Mark Giammalvo specializes in driveability diagnostics at his family business, Sam Giammalvo's Auto Sales & Service, Inc. in New Bedford, MA.
Mark, who has been with the business for
over 20 years, is an ASE Master
Technician and Parts Specialist. He also holds the ASE L1
certification, and has an associates degree in business
(Printed in the Journal of The Alliance of Automotive Service Providers, AASP)
What kind of motor oil do you use? Do you know the specifications and the grade? Does your oil carry the API (American Petroleum Institute) designation? Are you using the correct weight oil for each model and year car?
This industry has definitely become way too complex. The subject of motor oil is only one example. Currently at our shop, we stock 10W30 in bulk and quart bottles of: SAE 30, 5W20, 5W30, 10W40, 15W40, 20W50 and Synthetic 5W30 and 10W30. It seems like every time I turn around, we are purchasing case lots of motor oil in new weight formulations. Like most shops, if we are uncertain, we look in our lubricants book or electronic database to make sure we are using the correct type and weight oil for each vehicle. I am starting to wonder if using the factory recommended oil is that important. Case in point: Recently one of my technicians purchased a new Honda CR-V. Our technician was happy to learn that his first two oil changes would be "free." During his first oil change visit to the service department, he struck up a conversation with another technician employed at the dealership. Our technician asked him if they would be using 5W20 oil as listed in the CR-V's owners manual. The technician gave him an interesting reply: "Are you kidding? The oil we use for the free oil change jobs comes from the bulk bin. We don't even know what's in their." Well, like the saying goes: There's no such thing as a free lunch. So much for the "free" oil changes.
Anyway, I also had the opportunity to talk to several other shops about this issue lately. One shop is a large GM dealer that advertises a 15.95 oil change. Our discussion turned to how they "break even" or turn a profit on these economically priced oil change jobs. Although we've never offered a bottom price oil service, I presumed that the trick was the up-selling of other needed items like wiper blades and tires. The shop employee told me that the main reason they can generate a decent profit is that they purchase the oil at a deep discount. Now that he had peeked my interest, I questioned him further. Turns out their shop is purchasing "re-refined" motor oil. Since I had never heard of "re-refined" motor oil, I decided to do some research on this oil via API. I learned that re-refined motor oil is the end product of a long process involving used oils. The oils are cleaned of contaminants, (dirt, water, fuel, and additives), through vacuum distillation and then hydrotreated to remove any remaining chemicals. Finally, the re-refined oil is combined with a fresh additive by the blender to make the finished lubricant. It is interesting to note that 14 percent of used oil collected is turned over to re-refiners who return used oil to its original virgin oil state. However, not all re-refined motor oil carried the API certification. Clearly, you have to do your homework first before getting involved in these new oils.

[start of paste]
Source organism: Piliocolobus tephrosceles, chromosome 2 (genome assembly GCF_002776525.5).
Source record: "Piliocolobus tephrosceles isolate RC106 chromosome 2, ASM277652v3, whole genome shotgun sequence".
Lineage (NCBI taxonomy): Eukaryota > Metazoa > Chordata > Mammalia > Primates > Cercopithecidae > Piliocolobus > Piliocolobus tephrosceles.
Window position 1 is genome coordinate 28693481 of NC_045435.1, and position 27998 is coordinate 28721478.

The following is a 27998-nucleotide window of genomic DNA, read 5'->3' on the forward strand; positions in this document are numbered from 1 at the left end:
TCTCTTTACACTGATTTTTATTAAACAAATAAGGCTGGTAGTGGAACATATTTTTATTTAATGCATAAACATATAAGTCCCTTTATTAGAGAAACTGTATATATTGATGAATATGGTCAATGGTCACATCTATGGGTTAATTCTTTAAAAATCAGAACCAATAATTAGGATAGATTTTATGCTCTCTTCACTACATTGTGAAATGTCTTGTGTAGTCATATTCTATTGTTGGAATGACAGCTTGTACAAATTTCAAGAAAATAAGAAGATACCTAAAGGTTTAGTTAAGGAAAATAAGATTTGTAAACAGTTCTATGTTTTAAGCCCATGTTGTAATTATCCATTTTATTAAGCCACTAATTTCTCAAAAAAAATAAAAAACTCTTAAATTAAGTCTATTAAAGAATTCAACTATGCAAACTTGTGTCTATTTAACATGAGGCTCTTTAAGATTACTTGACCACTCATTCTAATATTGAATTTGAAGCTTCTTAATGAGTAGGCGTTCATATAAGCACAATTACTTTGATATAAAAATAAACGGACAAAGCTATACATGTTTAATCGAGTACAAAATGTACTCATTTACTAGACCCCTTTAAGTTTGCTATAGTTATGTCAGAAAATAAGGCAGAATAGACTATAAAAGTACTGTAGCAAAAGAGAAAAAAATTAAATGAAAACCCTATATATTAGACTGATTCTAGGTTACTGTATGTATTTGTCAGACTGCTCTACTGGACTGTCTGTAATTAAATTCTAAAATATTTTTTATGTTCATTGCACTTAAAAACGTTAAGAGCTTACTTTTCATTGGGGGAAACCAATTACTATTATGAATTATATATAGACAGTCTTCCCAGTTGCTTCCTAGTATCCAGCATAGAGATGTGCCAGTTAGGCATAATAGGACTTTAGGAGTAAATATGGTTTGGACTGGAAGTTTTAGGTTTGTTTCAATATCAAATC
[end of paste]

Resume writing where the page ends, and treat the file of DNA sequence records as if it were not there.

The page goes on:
Speaking of new and different oils, what's with all the new transmission fluids lately? It started about fifteen years ago when all we had to carry was Mercon Fluid for Fords and Dextron Fluid for all other car brands. Then GM developed Dextron 2, then they developed Dextron 3. Then a blend fluid called Dextron/Mercon was developed so we purchased that. Then about three years ago came a special fluid for late model Chrysler transmissions. Chrysler claims that their transmissions are designed in such a way that other fluid types will cause internal failure. As a result, we had to stock that type. Now we have to purchase Mercon 5 for the newer Fords. Now Ford is claiming that using anything but Mercon 5 will cause trouble in their 99 and newer models. When will it end? Pretty soon we'll have transmission fluid coming out of our ears. Perhaps we could add onto the building to accommodate the storage required for all this nonsense. I'd like to meet the engineer that designed some of these transmissions. I'll bet he has quite a deal going with the oil companies. He ought to be retiring real soon.